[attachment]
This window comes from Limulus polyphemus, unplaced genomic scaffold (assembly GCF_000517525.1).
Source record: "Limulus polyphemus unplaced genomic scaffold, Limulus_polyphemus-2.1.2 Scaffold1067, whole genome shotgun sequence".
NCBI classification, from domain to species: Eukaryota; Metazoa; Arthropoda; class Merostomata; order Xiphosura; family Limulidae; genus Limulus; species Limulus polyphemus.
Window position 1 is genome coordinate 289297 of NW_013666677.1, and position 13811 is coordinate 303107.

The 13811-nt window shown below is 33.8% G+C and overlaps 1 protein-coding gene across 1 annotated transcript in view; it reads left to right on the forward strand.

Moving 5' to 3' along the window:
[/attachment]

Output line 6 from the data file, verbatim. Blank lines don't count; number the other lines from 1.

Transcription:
Moving 5' to 3' along the window: